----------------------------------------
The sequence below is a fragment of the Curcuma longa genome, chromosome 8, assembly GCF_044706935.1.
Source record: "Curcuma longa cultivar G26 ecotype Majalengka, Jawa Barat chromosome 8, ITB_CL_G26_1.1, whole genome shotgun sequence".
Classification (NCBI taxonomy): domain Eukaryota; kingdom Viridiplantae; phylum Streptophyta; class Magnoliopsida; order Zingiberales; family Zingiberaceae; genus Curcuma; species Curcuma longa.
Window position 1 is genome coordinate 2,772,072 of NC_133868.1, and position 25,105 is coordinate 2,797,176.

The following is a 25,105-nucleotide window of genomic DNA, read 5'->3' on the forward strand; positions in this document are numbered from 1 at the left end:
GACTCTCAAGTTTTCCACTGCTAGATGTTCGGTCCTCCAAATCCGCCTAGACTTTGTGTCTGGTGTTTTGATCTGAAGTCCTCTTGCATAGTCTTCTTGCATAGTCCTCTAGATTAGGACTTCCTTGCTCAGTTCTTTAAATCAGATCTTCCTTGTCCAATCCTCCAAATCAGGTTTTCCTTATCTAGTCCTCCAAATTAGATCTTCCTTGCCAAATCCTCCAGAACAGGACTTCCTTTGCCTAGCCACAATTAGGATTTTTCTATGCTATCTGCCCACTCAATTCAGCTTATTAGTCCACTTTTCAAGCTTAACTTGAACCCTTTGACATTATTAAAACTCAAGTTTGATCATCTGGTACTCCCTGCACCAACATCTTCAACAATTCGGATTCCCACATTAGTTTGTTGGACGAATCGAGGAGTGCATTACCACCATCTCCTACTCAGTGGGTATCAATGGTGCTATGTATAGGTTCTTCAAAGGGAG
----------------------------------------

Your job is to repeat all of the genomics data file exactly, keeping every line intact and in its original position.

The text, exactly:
The sequence below is a fragment of the Curcuma longa genome, chromosome 8, assembly GCF_044706935.1.
Source record: "Curcuma longa cultivar G26 ecotype Majalengka, Jawa Barat chromosome 8, ITB_CL_G26_1.1, whole genome shotgun sequence".
Classification (NCBI taxonomy): domain Eukaryota; kingdom Viridiplantae; phylum Streptophyta; class Magnoliopsida; order Zingiberales; family Zingiberaceae; genus Curcuma; species Curcuma longa.
Window position 1 is genome coordinate 2,772,072 of NC_133868.1, and position 25,105 is coordinate 2,797,176.

The following is a 25,105-nucleotide window of genomic DNA, read 5'->3' on the forward strand; positions in this document are numbered from 1 at the left end:
GACTCTCAAGTTTTCCACTGCTAGATGTTCGGTCCTCCAAATCCGCCTAGACTTTGTGTCTGGTGTTTTGATCTGAAGTCCTCTTGCATAGTCTTCTTGCATAGTCCTCTAGATTAGGACTTCCTTGCTCAGTTCTTTAAATCAGATCTTCCTTGTCCAATCCTCCAAATCAGGTTTTCCTTATCTAGTCCTCCAAATTAGATCTTCCTTGCCAAATCCTCCAGAACAGGACTTCCTTTGCCTAGCCACAATTAGGATTTTTCTATGCTATCTGCCCACTCAATTCAGCTTATTAGTCCACTTTTCAAGCTTAACTTGAACCCTTTGACATTATTAAAACTCAAGTTTGATCATCTGGTACTCCCTGCACCAACATCTTCAACAATTCGGATTCCCACATTAGTTTGTTGGACGAATCGAGGAGTGCATTACCACCATCTCCTACTCAGTGGGTATCAATGGTGCTATGTATAGGTTCTTCAAAGGGAG